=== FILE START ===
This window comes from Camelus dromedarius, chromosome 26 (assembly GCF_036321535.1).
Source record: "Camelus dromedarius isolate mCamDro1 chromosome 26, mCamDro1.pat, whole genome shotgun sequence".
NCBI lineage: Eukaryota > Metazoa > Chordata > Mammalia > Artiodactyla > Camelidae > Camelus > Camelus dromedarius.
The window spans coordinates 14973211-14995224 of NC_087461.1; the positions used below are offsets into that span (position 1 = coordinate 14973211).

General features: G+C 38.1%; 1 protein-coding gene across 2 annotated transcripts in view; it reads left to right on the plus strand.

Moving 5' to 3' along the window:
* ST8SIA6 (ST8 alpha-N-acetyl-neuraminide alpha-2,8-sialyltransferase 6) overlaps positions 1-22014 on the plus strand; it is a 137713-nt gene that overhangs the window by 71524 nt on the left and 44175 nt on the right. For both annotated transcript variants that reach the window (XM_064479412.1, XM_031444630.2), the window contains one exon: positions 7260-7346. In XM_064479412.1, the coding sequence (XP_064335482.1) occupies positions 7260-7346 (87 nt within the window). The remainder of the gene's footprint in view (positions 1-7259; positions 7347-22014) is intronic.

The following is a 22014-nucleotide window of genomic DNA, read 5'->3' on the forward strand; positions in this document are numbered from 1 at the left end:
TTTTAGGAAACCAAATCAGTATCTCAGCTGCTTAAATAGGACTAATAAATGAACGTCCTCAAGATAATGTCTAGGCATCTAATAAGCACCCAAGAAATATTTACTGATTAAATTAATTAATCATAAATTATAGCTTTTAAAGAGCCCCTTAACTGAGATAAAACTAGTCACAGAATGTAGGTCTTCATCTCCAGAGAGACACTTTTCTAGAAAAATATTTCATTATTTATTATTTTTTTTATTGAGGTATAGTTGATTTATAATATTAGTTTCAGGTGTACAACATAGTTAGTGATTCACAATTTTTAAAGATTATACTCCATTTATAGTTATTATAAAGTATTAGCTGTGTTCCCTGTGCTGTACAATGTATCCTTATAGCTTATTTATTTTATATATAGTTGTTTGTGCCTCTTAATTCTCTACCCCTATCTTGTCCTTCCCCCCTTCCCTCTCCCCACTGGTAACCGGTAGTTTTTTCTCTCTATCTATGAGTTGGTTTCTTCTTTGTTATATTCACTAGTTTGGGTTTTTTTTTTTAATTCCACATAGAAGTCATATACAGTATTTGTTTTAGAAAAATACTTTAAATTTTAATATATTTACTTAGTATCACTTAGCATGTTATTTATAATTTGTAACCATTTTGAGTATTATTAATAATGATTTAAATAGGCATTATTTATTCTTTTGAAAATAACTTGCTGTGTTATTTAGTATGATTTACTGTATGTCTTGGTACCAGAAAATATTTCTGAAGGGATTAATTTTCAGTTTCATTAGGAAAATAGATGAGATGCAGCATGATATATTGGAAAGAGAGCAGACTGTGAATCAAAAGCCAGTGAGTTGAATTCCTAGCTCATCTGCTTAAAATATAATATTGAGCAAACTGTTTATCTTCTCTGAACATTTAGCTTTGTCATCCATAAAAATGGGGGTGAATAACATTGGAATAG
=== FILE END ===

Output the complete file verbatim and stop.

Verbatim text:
This window comes from Camelus dromedarius, chromosome 26 (assembly GCF_036321535.1).
Source record: "Camelus dromedarius isolate mCamDro1 chromosome 26, mCamDro1.pat, whole genome shotgun sequence".
NCBI lineage: Eukaryota > Metazoa > Chordata > Mammalia > Artiodactyla > Camelidae > Camelus > Camelus dromedarius.
The window spans coordinates 14973211-14995224 of NC_087461.1; the positions used below are offsets into that span (position 1 = coordinate 14973211).

General features: G+C 38.1%; 1 protein-coding gene across 2 annotated transcripts in view; it reads left to right on the plus strand.

Moving 5' to 3' along the window:
* ST8SIA6 (ST8 alpha-N-acetyl-neuraminide alpha-2,8-sialyltransferase 6) overlaps positions 1-22014 on the plus strand; it is a 137713-nt gene that overhangs the window by 71524 nt on the left and 44175 nt on the right. For both annotated transcript variants that reach the window (XM_064479412.1, XM_031444630.2), the window contains one exon: positions 7260-7346. In XM_064479412.1, the coding sequence (XP_064335482.1) occupies positions 7260-7346 (87 nt within the window). The remainder of the gene's footprint in view (positions 1-7259; positions 7347-22014) is intronic.

The following is a 22014-nucleotide window of genomic DNA, read 5'->3' on the forward strand; positions in this document are numbered from 1 at the left end:
TTTTAGGAAACCAAATCAGTATCTCAGCTGCTTAAATAGGACTAATAAATGAACGTCCTCAAGATAATGTCTAGGCATCTAATAAGCACCCAAGAAATATTTACTGATTAAATTAATTAATCATAAATTATAGCTTTTAAAGAGCCCCTTAACTGAGATAAAACTAGTCACAGAATGTAGGTCTTCATCTCCAGAGAGACACTTTTCTAGAAAAATATTTCATTATTTATTATTTTTTTTATTGAGGTATAGTTGATTTATAATATTAGTTTCAGGTGTACAACATAGTTAGTGATTCACAATTTTTAAAGATTATACTCCATTTATAGTTATTATAAAGTATTAGCTGTGTTCCCTGTGCTGTACAATGTATCCTTATAGCTTATTTATTTTATATATAGTTGTTTGTGCCTCTTAATTCTCTACCCCTATCTTGTCCTTCCCCCCTTCCCTCTCCCCACTGGTAACCGGTAGTTTTTTCTCTCTATCTATGAGTTGGTTTCTTCTTTGTTATATTCACTAGTTTGGGTTTTTTTTTTTAATTCCACATAGAAGTCATATACAGTATTTGTTTTAGAAAAATACTTTAAATTTTAATATATTTACTTAGTATCACTTAGCATGTTATTTATAATTTGTAACCATTTTGAGTATTATTAATAATGATTTAAATAGGCATTATTTATTCTTTTGAAAATAACTTGCTGTGTTATTTAGTATGATTTACTGTATGTCTTGGTACCAGAAAATATTTCTGAAGGGATTAATTTTCAGTTTCATTAGGAAAATAGATGAGATGCAGCATGATATATTGGAAAGAGAGCAGACTGTGAATCAAAAGCCAGTGAGTTGAATTCCTAGCTCATCTGCTTAAAATATAATATTGAGCAAACTGTTTATCTTCTCTGAACATTTAGCTTTGTCATCCATAAAAATGGGGGTGAATAACATTGGAATAG